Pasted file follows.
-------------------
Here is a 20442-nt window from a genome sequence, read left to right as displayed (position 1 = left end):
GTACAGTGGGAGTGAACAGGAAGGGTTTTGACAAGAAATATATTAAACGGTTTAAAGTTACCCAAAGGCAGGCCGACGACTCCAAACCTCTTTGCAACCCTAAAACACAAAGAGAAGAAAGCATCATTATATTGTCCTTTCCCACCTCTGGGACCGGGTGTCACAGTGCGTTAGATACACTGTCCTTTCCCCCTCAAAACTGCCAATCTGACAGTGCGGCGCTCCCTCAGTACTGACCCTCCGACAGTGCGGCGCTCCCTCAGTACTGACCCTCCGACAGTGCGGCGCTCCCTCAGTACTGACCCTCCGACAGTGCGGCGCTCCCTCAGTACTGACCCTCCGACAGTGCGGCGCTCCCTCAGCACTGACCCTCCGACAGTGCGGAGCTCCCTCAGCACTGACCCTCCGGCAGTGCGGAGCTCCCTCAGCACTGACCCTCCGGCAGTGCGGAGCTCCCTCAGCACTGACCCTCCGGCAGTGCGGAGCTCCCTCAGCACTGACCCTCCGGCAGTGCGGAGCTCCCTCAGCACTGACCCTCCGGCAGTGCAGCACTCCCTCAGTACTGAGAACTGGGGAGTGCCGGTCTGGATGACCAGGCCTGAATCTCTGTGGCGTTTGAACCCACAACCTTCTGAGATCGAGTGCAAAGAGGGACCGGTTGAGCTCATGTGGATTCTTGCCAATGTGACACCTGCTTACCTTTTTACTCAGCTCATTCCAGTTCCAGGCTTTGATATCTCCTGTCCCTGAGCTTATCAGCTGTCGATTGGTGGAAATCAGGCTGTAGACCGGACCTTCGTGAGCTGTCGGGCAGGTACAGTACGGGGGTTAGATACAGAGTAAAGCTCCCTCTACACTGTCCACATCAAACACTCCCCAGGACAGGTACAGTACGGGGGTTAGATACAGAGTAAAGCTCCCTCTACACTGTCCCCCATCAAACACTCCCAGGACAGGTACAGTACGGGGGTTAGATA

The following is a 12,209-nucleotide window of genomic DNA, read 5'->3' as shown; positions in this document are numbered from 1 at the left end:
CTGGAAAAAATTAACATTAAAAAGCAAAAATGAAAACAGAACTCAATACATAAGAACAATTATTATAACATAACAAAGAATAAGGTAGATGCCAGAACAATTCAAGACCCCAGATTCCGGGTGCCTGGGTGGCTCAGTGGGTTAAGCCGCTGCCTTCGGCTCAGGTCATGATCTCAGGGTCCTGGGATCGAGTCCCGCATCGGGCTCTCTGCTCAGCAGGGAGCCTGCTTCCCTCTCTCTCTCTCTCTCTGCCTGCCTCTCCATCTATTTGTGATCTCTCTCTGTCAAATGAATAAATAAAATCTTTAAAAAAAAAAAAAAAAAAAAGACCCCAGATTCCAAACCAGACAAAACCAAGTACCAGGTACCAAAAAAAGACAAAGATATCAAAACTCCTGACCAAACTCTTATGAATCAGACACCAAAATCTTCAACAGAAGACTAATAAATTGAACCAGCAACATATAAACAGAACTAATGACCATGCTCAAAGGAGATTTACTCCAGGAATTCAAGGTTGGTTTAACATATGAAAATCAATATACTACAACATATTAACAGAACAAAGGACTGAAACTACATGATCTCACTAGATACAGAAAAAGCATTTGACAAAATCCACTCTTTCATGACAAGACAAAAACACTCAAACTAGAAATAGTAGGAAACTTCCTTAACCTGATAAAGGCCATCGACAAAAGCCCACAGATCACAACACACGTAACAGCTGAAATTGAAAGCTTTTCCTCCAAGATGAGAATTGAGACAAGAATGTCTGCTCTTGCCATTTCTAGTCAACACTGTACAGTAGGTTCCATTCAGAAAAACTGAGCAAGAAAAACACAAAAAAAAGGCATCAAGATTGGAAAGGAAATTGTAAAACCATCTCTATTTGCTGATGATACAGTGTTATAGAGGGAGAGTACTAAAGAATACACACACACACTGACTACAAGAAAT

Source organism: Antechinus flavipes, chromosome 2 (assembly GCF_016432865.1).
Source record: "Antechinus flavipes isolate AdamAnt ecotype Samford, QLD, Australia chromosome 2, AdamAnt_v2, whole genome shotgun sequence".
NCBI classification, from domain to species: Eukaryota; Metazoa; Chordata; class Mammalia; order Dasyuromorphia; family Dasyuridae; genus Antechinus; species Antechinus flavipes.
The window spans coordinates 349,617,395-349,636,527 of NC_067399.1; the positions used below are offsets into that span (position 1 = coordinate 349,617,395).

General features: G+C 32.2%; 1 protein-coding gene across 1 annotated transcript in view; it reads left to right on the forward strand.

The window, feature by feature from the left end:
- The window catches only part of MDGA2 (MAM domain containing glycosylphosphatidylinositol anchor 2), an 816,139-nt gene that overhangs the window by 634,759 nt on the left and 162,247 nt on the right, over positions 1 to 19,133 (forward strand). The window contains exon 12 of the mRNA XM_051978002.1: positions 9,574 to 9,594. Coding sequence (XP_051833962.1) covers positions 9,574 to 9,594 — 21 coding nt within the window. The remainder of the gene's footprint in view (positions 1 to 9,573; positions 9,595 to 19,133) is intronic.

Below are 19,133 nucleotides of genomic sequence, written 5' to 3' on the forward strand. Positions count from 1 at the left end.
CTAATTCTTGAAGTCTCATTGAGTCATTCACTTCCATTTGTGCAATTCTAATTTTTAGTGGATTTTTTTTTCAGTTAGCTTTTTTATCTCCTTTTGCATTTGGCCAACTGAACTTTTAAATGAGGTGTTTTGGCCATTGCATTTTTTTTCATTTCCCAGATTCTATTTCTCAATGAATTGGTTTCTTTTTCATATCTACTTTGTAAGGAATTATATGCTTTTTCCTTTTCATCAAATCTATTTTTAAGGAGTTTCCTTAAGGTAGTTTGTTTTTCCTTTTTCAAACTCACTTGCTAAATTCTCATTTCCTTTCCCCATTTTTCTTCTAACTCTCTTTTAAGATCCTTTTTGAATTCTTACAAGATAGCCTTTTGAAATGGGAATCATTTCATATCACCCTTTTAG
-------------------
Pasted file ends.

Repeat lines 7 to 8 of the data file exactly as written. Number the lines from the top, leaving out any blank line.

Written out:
NCBI classification, from domain to species: Eukaryota; Metazoa; Chordata; class Mammalia; order Dasyuromorphia; family Dasyuridae; genus Antechinus; species Antechinus flavipes.
The window spans coordinates 349,617,395-349,636,527 of NC_067399.1; the positions used below are offsets into that span (position 1 = coordinate 349,617,395).